Japan retailers get the jump on the U.S. market today as they get to sell Dell's new laptop, the Inspiron Mini 12, before anyone here in the U.S. even gets to lay eyes upon it. While built-to-order models will be available in the states by mid-November, three retail chains in Japan (Bic Camera, Kujima, and Sofmap) get the first crack at selling preconfigured versions of Dell's 12.1-inch take on the mini-note space.
You read that right: a netbook with a 12.1-inch CCFL (Cold Cathode Fluorescent Lamp) illuminated screen. That's larger than some ultraportable notebooks currently on the market -- and a pretty significant jump from Dell's first stab at the mini-note space. The Inspiron Mini 9 had small solid state drives, a tiny 8.9-inch screen and honestly, some pokey performance. I mean, you keep expectations in check when it comes to netbook performance, but the mini 9 garnered a sadsack score of 26 in WorldBench (as opposed to the average score of about 35).
The Mini 12, by comparison, adds a larger screen without tacking on too much to the form factor. (It weighs 2.72 pounds and measures 0.92 to 1.09 by 11.77 by 9.02 inches.) Intel's Atom Z520 1.33-GHz processor or the Z530 1.6-GHz 2-watt Menlo Silverthorn processors power the Mini 12. (For a little perspective, the Inspiron Mini 9 was based off last gen's Diamondville CPU.) OK, so these machines will have this new take on the Atom CPU, Intel's GMA 500 integrated graphics chip, and 1GB of RAM under the hood. Hopefully, that'll juice up its performance scores when we get one here in the PC World labs. These units also house a 40, 60, or 80GB 1.8-inch 4200 rpm hard drive -- a far cry from the 8GB flash drive in the Mini 9.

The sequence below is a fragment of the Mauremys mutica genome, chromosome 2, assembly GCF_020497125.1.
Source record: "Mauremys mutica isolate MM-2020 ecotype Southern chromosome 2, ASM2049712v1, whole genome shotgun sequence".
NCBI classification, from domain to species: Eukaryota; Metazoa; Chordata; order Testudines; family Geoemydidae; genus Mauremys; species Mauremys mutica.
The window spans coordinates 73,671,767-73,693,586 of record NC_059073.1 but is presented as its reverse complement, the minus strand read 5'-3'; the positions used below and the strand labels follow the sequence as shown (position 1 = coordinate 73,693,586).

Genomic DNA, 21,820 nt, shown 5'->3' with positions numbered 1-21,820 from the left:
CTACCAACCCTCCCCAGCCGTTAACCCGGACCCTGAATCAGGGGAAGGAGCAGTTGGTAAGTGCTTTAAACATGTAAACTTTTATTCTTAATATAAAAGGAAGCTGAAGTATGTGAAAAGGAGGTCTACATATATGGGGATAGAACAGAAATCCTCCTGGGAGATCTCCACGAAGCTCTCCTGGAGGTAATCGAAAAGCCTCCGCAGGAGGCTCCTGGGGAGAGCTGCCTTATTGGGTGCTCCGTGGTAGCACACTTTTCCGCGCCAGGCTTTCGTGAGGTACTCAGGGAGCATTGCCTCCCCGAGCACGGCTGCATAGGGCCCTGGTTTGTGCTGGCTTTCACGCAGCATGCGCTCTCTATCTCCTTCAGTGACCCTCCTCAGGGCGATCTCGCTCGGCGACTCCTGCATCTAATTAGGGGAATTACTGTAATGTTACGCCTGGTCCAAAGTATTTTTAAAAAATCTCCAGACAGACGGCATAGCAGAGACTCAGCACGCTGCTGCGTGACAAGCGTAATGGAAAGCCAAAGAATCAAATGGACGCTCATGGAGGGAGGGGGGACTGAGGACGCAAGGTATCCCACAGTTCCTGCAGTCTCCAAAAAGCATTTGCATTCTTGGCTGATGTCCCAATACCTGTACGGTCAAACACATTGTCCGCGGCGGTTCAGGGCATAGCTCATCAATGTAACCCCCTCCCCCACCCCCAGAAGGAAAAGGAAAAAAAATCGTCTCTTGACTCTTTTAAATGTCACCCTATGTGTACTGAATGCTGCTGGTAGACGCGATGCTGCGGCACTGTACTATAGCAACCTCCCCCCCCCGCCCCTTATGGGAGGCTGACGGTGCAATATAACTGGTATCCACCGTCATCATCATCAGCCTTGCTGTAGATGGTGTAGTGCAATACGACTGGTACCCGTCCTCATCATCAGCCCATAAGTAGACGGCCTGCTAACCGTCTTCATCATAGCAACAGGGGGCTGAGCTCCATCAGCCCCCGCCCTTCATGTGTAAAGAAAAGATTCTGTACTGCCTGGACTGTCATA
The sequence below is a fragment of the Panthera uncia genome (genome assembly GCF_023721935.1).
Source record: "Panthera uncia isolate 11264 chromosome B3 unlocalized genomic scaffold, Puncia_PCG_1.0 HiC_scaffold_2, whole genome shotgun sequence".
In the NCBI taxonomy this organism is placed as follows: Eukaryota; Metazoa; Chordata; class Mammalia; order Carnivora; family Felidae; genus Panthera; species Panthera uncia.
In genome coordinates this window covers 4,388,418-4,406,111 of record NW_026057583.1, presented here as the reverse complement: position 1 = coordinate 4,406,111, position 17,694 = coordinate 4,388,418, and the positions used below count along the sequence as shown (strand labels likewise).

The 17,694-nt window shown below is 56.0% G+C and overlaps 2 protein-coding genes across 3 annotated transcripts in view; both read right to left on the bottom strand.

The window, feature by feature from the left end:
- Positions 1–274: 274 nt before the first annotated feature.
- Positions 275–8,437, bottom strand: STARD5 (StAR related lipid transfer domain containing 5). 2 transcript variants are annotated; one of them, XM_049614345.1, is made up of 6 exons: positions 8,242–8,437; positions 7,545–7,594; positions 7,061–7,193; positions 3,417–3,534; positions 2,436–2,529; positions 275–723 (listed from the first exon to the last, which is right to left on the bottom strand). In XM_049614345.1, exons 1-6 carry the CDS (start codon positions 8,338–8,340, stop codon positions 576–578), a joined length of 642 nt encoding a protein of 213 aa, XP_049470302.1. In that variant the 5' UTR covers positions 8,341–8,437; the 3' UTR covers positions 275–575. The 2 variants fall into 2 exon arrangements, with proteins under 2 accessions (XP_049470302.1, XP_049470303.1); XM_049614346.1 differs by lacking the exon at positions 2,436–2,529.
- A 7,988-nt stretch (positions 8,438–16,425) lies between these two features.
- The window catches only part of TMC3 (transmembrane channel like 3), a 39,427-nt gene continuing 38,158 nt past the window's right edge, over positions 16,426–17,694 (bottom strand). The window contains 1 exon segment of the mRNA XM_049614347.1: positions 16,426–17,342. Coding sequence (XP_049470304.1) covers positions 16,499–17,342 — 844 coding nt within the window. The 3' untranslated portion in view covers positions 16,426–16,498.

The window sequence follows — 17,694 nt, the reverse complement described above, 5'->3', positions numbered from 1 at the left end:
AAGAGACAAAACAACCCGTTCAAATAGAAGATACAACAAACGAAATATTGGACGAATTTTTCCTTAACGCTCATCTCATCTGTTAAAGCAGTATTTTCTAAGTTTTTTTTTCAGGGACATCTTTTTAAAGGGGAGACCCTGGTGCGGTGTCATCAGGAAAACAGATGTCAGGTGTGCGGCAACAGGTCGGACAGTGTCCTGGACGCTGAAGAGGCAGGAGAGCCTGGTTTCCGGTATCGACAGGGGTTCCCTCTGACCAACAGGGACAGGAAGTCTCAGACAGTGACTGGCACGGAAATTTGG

The base system comes with a 3-cell processor, which Dell spokespeople promise yields three hours battery life. (And optional 6-cell exists, but that tacks on another $30 to the price.)
Dell's new mini-notes also pack in a VGA out (only slightly smaller than the thickness of the device), three USB ports, a SD / MMC flash card slot, an RJ-45 ethernet 10/100 jack, a 1.3 megapixel camera, and the ability to transmit Bluetooth 2.1 and 802.11 b/g.
Here's the really gutsy move -- and one that I'm not sure I'm buying into just yet. Dell is initially shipping the Mini 12 with Vista Basic as the default OS. REALLY?!? Do you really want to see a machine actually cry? OK, maybe I'm being a little overly cynical. I'll keep my gut feelings in check and wait for when we have units in-house for testing. Unless, of course, you wait for the inevitable Unbuntu and XP versions of the machine that Dell promises will show later this year.
So what does this tech tidbit cost you? Between $500 and $600, depending on a couple configuration options. Yep, the Mini 12 teeters on the top-end of the netbook spectrum and, as a result, poses a very interesting question (well, to me, at least): When does a notebook officially start becoming a notebook? Hopefully, we'll have more of an answer for you before the Inspiron Mini 12 launches late-November.